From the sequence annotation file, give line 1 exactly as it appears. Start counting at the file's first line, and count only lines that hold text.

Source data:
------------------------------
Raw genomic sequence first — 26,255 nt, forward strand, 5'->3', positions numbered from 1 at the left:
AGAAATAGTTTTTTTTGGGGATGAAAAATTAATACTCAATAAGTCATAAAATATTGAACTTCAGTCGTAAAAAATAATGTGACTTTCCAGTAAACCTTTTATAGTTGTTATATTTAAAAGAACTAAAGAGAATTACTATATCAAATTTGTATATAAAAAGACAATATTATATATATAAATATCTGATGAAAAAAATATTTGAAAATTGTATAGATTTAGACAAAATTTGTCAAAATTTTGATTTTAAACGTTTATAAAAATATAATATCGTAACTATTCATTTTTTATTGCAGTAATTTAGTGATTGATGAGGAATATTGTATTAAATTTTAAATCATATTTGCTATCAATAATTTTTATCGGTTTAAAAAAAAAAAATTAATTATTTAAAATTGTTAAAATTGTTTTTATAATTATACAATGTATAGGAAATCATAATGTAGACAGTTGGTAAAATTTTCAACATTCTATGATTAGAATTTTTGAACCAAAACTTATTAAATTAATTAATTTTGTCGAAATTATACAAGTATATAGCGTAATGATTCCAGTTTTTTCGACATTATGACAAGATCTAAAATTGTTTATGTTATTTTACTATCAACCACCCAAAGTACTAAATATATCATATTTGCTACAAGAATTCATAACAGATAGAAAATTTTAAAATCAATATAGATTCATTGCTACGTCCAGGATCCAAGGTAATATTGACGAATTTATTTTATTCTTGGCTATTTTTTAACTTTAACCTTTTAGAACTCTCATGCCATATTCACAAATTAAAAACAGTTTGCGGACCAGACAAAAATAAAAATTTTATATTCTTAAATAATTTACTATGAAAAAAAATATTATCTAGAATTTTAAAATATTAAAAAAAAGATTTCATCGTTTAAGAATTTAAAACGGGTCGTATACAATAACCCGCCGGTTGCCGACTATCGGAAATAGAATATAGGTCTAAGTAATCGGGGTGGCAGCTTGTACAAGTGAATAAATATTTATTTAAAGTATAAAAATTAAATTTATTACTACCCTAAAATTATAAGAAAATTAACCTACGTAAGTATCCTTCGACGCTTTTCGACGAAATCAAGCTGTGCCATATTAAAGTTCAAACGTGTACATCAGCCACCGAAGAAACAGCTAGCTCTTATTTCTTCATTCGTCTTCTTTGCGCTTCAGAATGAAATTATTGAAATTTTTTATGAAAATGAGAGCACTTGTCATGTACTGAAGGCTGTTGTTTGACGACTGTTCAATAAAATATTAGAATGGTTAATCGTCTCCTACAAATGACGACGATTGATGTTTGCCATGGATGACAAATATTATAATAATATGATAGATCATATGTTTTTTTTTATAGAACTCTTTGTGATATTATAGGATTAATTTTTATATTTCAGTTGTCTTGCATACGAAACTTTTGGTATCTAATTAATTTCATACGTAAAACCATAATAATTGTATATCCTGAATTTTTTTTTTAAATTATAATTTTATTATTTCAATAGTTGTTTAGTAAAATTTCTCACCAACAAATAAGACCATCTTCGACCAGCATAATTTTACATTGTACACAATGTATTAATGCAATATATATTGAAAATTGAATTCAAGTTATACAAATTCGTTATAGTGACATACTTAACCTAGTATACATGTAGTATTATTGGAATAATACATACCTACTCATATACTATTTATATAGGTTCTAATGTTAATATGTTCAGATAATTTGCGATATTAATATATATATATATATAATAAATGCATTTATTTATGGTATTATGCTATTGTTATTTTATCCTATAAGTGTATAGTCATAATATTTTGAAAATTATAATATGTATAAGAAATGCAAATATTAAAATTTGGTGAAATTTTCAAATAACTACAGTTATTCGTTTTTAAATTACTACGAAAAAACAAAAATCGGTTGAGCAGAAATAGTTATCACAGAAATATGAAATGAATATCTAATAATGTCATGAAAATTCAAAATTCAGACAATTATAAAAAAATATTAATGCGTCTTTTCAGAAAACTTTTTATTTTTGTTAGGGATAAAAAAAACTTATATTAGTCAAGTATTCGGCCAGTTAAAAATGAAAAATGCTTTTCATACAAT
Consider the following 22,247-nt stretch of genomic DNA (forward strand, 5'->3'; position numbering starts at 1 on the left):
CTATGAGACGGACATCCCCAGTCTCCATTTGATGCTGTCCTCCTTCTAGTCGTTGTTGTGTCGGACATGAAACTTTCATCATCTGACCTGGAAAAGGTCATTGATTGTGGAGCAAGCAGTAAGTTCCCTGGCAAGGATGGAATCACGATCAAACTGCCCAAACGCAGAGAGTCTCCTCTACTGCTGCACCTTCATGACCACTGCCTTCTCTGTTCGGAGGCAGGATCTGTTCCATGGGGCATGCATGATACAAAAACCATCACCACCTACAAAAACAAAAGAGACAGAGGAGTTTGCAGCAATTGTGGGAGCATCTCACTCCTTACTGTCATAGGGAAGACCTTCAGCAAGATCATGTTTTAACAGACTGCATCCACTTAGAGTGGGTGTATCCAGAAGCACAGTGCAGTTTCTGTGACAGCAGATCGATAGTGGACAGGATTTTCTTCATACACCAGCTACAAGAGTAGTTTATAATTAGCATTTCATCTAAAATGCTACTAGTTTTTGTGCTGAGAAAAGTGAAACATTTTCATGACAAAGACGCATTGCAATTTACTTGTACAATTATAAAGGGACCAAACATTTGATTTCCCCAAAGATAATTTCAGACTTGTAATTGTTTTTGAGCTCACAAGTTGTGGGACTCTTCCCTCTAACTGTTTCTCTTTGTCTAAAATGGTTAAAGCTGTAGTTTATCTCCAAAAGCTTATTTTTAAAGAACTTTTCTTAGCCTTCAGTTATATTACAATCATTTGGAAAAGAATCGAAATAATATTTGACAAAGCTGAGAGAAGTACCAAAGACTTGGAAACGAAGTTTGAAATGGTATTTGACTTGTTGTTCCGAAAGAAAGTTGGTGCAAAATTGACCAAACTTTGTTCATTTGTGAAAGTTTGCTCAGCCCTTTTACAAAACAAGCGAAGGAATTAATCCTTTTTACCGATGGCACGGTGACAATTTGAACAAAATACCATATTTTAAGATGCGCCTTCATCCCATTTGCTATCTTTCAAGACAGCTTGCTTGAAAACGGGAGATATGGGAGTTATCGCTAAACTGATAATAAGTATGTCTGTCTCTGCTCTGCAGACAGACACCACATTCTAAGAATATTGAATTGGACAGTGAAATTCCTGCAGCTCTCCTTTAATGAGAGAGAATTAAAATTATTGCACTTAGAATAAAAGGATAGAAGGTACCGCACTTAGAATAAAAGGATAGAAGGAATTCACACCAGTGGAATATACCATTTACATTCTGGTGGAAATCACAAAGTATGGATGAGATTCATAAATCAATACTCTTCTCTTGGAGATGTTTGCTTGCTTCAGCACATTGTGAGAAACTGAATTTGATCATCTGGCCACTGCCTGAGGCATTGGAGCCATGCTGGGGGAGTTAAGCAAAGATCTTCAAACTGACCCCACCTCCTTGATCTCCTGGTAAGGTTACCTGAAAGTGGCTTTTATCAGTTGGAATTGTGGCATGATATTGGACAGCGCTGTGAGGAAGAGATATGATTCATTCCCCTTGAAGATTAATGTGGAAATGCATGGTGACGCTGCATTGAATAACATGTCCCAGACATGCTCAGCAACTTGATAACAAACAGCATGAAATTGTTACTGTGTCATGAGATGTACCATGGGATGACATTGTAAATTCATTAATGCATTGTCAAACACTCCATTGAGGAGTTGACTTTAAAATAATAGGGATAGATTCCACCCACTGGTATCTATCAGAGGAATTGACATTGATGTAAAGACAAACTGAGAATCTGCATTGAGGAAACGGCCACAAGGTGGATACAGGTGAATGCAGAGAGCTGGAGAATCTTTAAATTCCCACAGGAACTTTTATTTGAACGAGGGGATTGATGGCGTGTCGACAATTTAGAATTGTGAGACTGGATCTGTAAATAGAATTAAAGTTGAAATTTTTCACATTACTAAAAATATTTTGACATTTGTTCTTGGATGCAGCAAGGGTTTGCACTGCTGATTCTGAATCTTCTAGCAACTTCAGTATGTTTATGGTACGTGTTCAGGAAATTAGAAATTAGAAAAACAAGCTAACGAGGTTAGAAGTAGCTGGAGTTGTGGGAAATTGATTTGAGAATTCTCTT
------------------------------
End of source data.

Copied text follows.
Raw genomic sequence first — 26,255 nt, forward strand, 5'->3', positions numbered from 1 at the left: